Author’s Note: This post is a bit of a rant and a downer. I have to vent somewhere, I suppose.
For those familiar with video games, pay to win games are some of the worst. Usually they’re free to play, but they have mechanics that make it difficult to play well or enjoy all the content. However, if players buy some stuff, the game gets a lot easier. In some cases, it might give paying players a distinctive advantage over everyone else.
Recently I was reminded that life behaves the same way.
In the middle of a rapid increase of COVID cases in my state, I had the misfortune of walking by a playground in a public park. None of the parents were social distancing. All of the kids were playing near each other on the playground equipment. I was the only one outside with a mask on.
All of the cars in the parking lot (save mine) were pretty nice. Many were SUV’s, with the little soccer balls and basketballs on the back window, the bumper stickers bragging about how their kid was on honor roll, or the insipid slogans that only the wealthy white folks in Alabama could dare to pull off. These people dressed like the cookie-cutter clones of upper middle class one might imagine in America. In other words, they were well off.
They could afford face masks and hand sanitizer.
They just choose not to.
And it’s not like these people are limited to Alabama. In many places across the country, people like them are going shopping or partying in gated communities or doing whatever else obscenely wealthy people do. They’re acting like it’s unbearable to stay alone on their estates, with their food and necessaries delivered to their door by people who can’t afford to get sick. They’re acting like their bank accounts can bribe a virus to stay away, like it’s a goddamned viking threatening to ransack the English countryside.
This illustrates my earlier point: some people are successful at life because they started with wealth. It doesn’t take a psychic or theoretical mathematician to figure out how that works. Start with more stuff, end with more stuff. Sure, people can lose it. But I don’t see that happening too much.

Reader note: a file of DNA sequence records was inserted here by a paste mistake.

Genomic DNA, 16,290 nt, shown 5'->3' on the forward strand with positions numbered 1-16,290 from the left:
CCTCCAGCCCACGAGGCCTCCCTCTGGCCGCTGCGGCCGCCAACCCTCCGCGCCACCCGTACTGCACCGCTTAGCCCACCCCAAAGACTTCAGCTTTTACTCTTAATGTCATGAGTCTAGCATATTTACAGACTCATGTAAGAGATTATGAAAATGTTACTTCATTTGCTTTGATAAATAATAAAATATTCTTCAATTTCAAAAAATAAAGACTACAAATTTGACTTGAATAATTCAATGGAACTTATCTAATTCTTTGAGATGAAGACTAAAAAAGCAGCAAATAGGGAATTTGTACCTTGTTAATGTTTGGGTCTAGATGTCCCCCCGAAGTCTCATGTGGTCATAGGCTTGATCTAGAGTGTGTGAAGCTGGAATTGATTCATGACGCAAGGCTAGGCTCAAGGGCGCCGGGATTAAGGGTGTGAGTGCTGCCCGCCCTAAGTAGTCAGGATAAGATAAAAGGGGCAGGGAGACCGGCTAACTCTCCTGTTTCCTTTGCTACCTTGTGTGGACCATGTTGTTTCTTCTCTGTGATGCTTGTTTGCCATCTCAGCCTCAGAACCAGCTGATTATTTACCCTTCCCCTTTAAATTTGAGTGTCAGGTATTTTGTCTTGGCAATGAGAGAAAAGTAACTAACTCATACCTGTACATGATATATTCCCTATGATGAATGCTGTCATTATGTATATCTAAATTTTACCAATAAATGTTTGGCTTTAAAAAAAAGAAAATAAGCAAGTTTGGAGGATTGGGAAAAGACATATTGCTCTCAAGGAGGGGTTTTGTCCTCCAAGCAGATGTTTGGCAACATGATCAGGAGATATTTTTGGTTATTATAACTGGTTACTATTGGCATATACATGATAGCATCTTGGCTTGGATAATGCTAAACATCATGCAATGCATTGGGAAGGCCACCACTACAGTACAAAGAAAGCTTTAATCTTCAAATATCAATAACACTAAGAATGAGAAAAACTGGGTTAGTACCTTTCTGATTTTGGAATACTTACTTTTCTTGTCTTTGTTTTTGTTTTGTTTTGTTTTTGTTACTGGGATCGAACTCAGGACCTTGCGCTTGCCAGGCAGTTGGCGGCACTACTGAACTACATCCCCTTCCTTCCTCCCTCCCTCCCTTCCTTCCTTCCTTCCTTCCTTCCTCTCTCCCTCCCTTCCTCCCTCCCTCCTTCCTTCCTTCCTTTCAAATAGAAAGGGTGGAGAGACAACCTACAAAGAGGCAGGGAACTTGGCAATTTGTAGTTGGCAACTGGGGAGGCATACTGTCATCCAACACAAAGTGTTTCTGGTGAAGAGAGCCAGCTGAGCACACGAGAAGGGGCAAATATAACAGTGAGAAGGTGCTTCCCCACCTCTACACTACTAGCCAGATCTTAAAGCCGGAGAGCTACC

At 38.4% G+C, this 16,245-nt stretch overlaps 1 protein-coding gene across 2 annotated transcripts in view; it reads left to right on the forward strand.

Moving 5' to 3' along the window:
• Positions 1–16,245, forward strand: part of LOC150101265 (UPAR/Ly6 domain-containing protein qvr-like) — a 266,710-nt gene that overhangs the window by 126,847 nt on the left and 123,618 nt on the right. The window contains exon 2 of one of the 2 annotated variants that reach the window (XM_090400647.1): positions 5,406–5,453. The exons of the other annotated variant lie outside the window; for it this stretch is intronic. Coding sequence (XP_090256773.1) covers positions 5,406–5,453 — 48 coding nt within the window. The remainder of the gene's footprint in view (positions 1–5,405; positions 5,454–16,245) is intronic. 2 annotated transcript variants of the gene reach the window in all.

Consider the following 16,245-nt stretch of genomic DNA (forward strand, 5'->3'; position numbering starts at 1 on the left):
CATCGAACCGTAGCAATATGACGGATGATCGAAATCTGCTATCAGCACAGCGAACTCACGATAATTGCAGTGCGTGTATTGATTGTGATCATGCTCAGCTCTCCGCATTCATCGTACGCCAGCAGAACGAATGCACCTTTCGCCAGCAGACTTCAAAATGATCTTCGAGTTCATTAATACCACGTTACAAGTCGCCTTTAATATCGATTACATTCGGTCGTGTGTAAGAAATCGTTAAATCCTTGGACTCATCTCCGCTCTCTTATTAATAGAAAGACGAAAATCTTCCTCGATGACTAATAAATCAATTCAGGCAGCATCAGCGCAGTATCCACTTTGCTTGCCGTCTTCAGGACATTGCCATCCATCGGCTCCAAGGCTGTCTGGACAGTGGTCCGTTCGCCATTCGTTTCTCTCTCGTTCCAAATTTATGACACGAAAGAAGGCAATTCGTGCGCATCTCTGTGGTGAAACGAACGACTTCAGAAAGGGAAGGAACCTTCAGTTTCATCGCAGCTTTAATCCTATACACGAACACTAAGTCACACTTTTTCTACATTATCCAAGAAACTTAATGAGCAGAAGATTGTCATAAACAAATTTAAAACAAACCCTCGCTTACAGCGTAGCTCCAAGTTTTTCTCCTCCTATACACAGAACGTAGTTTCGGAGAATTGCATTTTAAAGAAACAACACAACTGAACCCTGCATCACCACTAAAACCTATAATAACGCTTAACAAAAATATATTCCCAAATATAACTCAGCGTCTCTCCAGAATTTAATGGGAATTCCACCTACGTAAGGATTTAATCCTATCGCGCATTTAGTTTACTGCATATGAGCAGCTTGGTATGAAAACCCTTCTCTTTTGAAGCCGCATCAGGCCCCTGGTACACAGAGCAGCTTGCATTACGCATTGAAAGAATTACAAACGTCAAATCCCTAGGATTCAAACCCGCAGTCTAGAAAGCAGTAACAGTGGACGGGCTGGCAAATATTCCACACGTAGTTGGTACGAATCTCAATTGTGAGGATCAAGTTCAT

It’s difficult for me to not feel disgust and contempt towards these people. There is no logical reason why they should think themselves better than others. And yet I live in a world where these people get to look down on everything else they can lay eyes upon.
And just like in video games, wealth doesn’t equal skill.
I have known some wealthy people who are decent and upstanding and immune to the failings of their economic and social equals. But many others are the ones who write the rules in my country. They are the ones who control how wealth flows, into what hands, at what volume. These people cannot do what they ask of others, and often they cannot imagine what they are asking of everyone else across the globe.
If I’m being honest, this makes me a little angry. These people are immune to the consequences of their actions for no reason other than they have control over stuff. Too many others are stuck in their homes they might be about to lose, working jobs they can barely afford to keep, all so they can make it through one more day of misery and pain.
But people will keep playing the game, because every once in a while, a person wins big. Then they can buy fancy stuff, and live in isolation from the world. And their kids won’t have to know what it was like to be afraid and uncertain.